How to Prep for a Hurricane

Tips for Before, During, and After a Hurricane

The following list is excerpted from ready.gov. We have a list of additional resources at the bottom of this post. You can read the full article by clicking here.

IF YOU ARE UNDER A HURRICANE WARNING, FIND SAFE SHELTER RIGHT AWAY

  1. Determine how best to protect yourself from high winds and flooding.
    • Evacuate if told to do so.
    • Take refuge in a designated storm shelter, or an interior room for high winds.
  2. Listen for emergency information and alerts.
  3. Only use generators outdoors and away from windows.
  4. Turn Around, Don’t Drown! Do not walk, swim, or drive through flood waters.

Prepare NOW

  1. Know your area’s risk of hurricanes.
  2. Sign up for your community’s warning system.
  3. If you are at risk for flash flooding, watch for warning signs such as heavy rain.
  4. Practice going to a safe shelter for high winds. The next best protection is a small, interior, windowless room on the lowest level that is not subject to flooding.
  5. Make your own plans for evacuation or sheltering in place.
  6. Become familiar with your evacuation zone, the evacuation route, and shelter locations.
  7. Gather needed supplies for at least three days, including medication. Don’t forget the needs of pets.
  8. Keep important documents in a safe place or create password-protected digital copies.
  9. Protect your property. Declutter drains and gutters. Review insurance policies.

When a hurricane is 36 hours from arriving

  1. Turn on your TV or radio in order to get weather updates and emergency instructions.
  2. Restock your emergency preparedness kit. Include food and water sufficient for at least three days, medications, a flashlight, batteries, cash, and first aid supplies.
  3. Plan how to communicate with family members if you lose power. Sending text messages is usually reliable and faster than making phone calls.
  4. Review your evacuation zone, evacuation route and shelter locations. Plan with your family.
  5. Keep your car in good working condition, and keep the gas tank full; stock your vehicle with emergency supplies and a change of clothes.
  6. If you have NFIP flood insurance, keep copies of all receipts and a record of the time spent performing the work.

When a hurricane is 18-36 hours from arriving

  1. Bookmark your city or county website for emergency instructions.
  2. Bring loose, lightweight objects inside that could become projectiles in high winds. Trim or remove trees close to the building.
  3. Cover all of your home’s windows.

When a hurricane is 6-18 hours from arriving

  1. Turn on your TV/radio in order to get the latest weather updates and emergency instructions.
  2. Charge your cell phone now so you will have a full battery.

When a hurricane is 6 hours from arriving

  1. If you’re not in an area that is recommended for evacuation, plan to stay at home or where you are. Let friends and family know where you are.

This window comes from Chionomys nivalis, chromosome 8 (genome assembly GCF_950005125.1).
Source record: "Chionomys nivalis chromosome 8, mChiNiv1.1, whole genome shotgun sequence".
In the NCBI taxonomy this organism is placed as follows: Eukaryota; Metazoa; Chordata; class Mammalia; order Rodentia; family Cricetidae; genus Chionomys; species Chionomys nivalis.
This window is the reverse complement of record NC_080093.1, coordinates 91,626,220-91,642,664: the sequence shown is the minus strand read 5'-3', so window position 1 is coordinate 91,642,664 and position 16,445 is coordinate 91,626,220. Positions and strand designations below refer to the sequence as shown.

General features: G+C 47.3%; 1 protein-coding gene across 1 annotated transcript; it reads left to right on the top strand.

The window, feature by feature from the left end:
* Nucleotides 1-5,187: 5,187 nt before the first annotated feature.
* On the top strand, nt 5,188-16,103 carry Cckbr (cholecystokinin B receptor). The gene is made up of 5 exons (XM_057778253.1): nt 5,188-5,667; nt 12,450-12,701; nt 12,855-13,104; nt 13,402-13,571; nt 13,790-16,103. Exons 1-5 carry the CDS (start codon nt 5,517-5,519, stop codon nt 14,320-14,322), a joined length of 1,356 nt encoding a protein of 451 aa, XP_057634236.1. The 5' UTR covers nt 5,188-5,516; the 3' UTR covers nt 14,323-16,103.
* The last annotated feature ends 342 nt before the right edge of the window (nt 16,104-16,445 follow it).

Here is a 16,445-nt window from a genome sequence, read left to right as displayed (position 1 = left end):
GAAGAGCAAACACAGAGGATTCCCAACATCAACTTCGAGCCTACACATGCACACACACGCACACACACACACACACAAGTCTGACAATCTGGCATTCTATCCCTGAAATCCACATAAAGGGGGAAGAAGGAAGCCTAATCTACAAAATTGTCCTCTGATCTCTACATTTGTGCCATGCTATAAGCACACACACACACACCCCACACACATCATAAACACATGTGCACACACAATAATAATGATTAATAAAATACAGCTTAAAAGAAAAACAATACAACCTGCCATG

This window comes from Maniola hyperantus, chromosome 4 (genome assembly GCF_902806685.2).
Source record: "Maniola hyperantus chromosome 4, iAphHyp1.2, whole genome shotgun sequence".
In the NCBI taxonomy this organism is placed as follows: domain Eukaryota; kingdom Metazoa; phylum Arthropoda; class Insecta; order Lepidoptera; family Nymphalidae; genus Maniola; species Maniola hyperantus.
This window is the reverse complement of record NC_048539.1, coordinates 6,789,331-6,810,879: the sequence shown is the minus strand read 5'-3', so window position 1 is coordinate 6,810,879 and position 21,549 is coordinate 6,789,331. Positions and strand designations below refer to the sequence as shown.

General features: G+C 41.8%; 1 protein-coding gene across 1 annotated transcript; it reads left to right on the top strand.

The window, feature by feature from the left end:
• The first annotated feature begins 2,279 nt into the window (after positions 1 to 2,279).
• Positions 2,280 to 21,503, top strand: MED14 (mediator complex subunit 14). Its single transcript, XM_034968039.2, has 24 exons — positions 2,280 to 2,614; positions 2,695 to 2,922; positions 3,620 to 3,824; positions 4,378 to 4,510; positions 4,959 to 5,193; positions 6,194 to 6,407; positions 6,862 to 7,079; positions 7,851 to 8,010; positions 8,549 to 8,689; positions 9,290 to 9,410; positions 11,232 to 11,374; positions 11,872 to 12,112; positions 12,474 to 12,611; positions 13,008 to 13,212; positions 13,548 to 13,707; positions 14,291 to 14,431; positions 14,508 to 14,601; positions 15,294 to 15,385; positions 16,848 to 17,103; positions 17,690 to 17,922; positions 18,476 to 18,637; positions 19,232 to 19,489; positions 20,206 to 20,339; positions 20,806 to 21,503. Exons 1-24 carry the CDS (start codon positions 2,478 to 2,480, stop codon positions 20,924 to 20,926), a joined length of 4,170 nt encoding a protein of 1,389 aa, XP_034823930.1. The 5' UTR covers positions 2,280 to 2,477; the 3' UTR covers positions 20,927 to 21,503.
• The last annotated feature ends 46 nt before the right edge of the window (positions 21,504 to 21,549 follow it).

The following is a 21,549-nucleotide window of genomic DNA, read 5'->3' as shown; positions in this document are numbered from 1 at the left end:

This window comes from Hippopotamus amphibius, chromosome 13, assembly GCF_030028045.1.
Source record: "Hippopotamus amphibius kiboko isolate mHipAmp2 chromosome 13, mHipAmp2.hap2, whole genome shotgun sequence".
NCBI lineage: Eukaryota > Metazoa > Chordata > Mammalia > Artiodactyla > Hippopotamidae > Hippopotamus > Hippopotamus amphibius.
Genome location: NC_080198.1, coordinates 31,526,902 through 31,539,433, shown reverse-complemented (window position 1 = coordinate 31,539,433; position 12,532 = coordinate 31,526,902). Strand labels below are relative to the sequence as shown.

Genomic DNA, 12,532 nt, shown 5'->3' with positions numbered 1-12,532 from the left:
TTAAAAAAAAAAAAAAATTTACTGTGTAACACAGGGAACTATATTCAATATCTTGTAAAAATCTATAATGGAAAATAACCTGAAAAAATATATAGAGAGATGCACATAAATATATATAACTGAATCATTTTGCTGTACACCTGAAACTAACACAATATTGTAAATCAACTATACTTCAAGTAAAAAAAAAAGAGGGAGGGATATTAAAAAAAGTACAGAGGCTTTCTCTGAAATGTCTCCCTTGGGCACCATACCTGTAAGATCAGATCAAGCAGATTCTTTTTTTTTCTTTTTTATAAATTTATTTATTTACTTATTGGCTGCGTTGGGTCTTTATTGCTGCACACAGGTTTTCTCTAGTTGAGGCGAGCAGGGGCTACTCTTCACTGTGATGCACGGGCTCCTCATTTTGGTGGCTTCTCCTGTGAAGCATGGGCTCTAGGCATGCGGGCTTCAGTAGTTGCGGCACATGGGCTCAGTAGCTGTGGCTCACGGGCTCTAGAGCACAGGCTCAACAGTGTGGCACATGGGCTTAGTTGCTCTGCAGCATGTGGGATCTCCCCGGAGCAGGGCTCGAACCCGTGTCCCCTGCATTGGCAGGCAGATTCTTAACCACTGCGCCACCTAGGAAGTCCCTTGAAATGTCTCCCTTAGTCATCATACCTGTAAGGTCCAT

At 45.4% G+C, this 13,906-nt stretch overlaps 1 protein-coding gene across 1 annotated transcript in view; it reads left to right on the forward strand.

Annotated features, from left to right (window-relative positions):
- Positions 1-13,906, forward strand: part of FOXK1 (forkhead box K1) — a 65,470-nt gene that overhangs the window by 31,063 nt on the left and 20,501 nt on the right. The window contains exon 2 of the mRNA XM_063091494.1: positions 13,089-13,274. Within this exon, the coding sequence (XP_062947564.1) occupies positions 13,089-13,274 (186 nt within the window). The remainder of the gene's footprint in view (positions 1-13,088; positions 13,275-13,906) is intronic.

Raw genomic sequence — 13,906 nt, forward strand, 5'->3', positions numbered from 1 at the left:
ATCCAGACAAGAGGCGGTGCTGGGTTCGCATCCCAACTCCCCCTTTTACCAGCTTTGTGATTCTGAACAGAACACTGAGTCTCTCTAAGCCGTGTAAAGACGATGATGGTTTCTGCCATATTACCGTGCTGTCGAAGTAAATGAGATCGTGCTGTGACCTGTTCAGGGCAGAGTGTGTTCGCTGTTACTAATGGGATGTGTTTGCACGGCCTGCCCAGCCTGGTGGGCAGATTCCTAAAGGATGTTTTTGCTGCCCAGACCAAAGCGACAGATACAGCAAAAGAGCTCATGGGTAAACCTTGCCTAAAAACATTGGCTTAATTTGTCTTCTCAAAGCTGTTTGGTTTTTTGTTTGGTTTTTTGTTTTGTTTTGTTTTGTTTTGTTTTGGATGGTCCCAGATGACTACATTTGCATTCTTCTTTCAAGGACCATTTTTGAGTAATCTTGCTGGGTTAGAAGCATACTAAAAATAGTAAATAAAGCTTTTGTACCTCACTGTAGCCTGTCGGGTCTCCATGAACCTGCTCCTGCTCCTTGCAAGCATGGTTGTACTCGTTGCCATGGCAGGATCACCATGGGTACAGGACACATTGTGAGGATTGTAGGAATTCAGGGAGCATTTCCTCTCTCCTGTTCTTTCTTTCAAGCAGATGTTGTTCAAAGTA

2. Close storm shutters and stay away from windows.
  3. Turn your refrigerator or freezer to the coldest setting and open only when necessary.
  4. Turn on your TV/radio in order to get the latest weather updates and emergency instructions.

Survive DURING

  1. If told to evacuate, do so immediately. Do not drive around barricades.
  2. If sheltering during high winds, go to an official storm shelter, or a small, interior, windowless room or hallway on the lowest floor that is not subject to flooding.
  3. If trapped in a building by flooding, go to the highest level of the building. Do not climb into a closed attic. You may become trapped by rising flood water.
  4. Listen for current emergency information and instructions.
  5. Use a generator or other gasoline-powered machinery outdoors ONLY and away from windows.
  6. Do not walk, swim, or drive through flood waters. Turn Around. Don’t Drown!
  7. Stay off of bridges over fast-moving water.

Be Safe AFTER

  1. Listen to authorities for information and special instructions.
  2. Be careful during clean-up. Wear protective clothing and work with someone else.
  3. Do not touch electrical equipment if it is wet or if you are standing in water. If it is safe to do so, turn off electricity at the main breaker or fuse box to prevent electric shock.
  4. Avoid wading in flood water, which can contain dangerous debris. Underground or downed power lines can also electrically charge the water.
  5. Save phone calls for emergencies. Use text messages or social media to communicate with family and friends.
  6. Document any property damage with photographs. Contact your insurance company for assistance.

Additional Resources

The Weather Channel Hurricane Tracker

Live 5 News Interactive Radar

Live 5 News First Alert Hurricane Center

News 2 Interactive Hurricane Central

ABC News 4 Hurricane Center

About Castle Keepers House Cleaning

Castle Keepers House Cleaning has been at the forefront of innovation and leadership among house cleaning professionals for years. Our company pioneered environmentally friendly and sustainable cleaning methods in residential cleaning. Castle Keepers House Cleaning is  independently owned, not a franchise, with branches in Atlanta, GA, Charleston, SC, Greenville, SC, Portland, OR, and Dayton, OH. To find out more about us, click here.

Your Family’s Health Matters to Us

At Castle Keepers House Cleaning, the #1 way we prevent the spread of infection in your home is by using PerfectCLEAN® microfiber cloths. These cloths remove 99% of organic matter from surfaces. They also contain anti-microbial threads, which kill any germs caught in the fibers. 

cleaning technicians

As an extra precaution, we color code our cloths to prevent cross-contamination between rooms. 

Get an Instant Price in a Minute!

Get a quick online quote and schedule an appointment now. Our online booking is easy and convenient.

GET INSTANT PRICING
By |2018-09-12T12:10:26+00:00September 12th, 2018|